This morning, I came across this press release from Carnegie Mellon University, thanks to One Good Move. It pretty much states the obvious, but sometimes the obvious needs restating.
"The emotional responses that guide much of human behavior have a tremendous impact on public policy and international affairs, prompting government officials to make decisions in response to a crisis--such as the Sept. 11 terrorist attacks--with little regard to the long-term consequences, according to a study by scholars at Carnegie Mellon University and the University of Pittsburgh School of Law.
The paper, which appears in the Chicago-Kent Law Review, was written by Jules Lobel, a Pitt professor of law, and George Loewenstein, professor of economics and psychology at Carnegie Mellon.
Intense emotions can undermine a person's capacity for rational decision-making, even when the individual is aware of the need to make careful decisions. With regard to public policy, when people are angry, afraid or in other elevated emotional states, they tend to favor symbolic, viscerally satisfying solutions to problems over more substantive, complex, but ultimately more effective policies.
Over the past 40 years, this has led the United States into two costly and controversial wars, in Vietnam and Iraq, when members of Congress gave the president broad powers in response to a perceived crisis that did not leave sufficient time for deliberation.
"War is the quintessential issue where immediate emotions and passions hold sway, often at the expense of an evaluation of long-term consequences," Lobel said.
This means that the situations that most require a careful, well-reasoned response are those in which our emotions are most likely to sabotage our long-term interests. America's founding fathers understood that passion could trump principle and therefore vested Congress, a deliberative body in which power is dispersed among dozens of members, with the power to make war, rather than with the president.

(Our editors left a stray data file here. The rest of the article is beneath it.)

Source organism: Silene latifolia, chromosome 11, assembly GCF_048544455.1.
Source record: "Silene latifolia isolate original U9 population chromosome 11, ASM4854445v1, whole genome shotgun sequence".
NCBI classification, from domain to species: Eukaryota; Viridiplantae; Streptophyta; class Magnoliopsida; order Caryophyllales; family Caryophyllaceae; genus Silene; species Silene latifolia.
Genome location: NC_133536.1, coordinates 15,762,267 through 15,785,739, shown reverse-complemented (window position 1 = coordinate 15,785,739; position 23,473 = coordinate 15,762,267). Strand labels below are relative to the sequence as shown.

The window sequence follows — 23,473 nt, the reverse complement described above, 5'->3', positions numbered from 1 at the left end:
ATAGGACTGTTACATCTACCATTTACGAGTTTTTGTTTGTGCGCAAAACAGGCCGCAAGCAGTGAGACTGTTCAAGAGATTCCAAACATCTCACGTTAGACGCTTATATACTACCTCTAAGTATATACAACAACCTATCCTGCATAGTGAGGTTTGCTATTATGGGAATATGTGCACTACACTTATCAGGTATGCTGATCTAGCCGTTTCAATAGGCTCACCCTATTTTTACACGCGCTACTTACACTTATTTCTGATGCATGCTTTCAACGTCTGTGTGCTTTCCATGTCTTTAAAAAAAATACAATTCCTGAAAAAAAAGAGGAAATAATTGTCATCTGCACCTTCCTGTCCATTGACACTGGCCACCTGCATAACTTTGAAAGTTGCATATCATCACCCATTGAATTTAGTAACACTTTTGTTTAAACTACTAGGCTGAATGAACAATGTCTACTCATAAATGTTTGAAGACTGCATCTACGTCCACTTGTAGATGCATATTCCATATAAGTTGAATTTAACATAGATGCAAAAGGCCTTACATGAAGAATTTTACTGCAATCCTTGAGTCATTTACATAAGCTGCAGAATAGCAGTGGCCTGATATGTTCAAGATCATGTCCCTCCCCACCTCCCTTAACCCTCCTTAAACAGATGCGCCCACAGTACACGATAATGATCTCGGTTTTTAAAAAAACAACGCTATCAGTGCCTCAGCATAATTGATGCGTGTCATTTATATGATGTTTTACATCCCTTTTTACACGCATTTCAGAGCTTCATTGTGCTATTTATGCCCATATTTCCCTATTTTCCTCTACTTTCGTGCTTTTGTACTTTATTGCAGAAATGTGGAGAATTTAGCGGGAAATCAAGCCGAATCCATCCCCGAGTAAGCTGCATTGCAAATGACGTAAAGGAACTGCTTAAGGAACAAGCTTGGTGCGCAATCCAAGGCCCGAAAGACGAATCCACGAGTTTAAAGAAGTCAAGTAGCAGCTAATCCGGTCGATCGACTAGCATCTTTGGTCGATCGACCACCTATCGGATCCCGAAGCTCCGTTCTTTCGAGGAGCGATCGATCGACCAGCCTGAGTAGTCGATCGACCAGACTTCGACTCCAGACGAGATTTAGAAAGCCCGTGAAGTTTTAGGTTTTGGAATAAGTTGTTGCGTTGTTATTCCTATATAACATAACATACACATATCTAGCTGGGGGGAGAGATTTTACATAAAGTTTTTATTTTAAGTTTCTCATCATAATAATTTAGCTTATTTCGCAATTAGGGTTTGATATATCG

But that constitutional safeguard began to erode in the 20th century because of the sense of perpetual crisis that emerged during the Cold War and escalated as a result of the Sept. 11, 2001 terrorist attacks.
The calamitous nature of those attacks gave Americans a distorted sense of the true risk of being killed in a terrorist attack--which is quite low--and policy makers responded with an expansion of federal law enforcement powers, cumbersome security measures and a new war that may ultimately be self-defeating.
"Human psychology hasn't changed much, but politicians and marketers have become ever more sophisticated when it comes to manipulating people by manipulating their emotions.
One of the functions of law should be to keep deliberative control in the picture, especially at times of high emotion when it is needed the most," Loewenstein said."
And emotions are beginning to run high as the special prosecutor opens his own web site.
To see how it is affecting the talking heads, go to Crooks and Liars and watch how nervous Dick Morris is,
and then watch David Gergen talk about the "wheels coming off".
While you are on the site, watch Gary Hart slam Hannity.
Speaking of emotions, Jon Stewart plays them well on the humor side.
Here is his take on the guys with the cameras.
And here is your favorite congressman getting booked.
There may be more before the week is up.
But keep your head.
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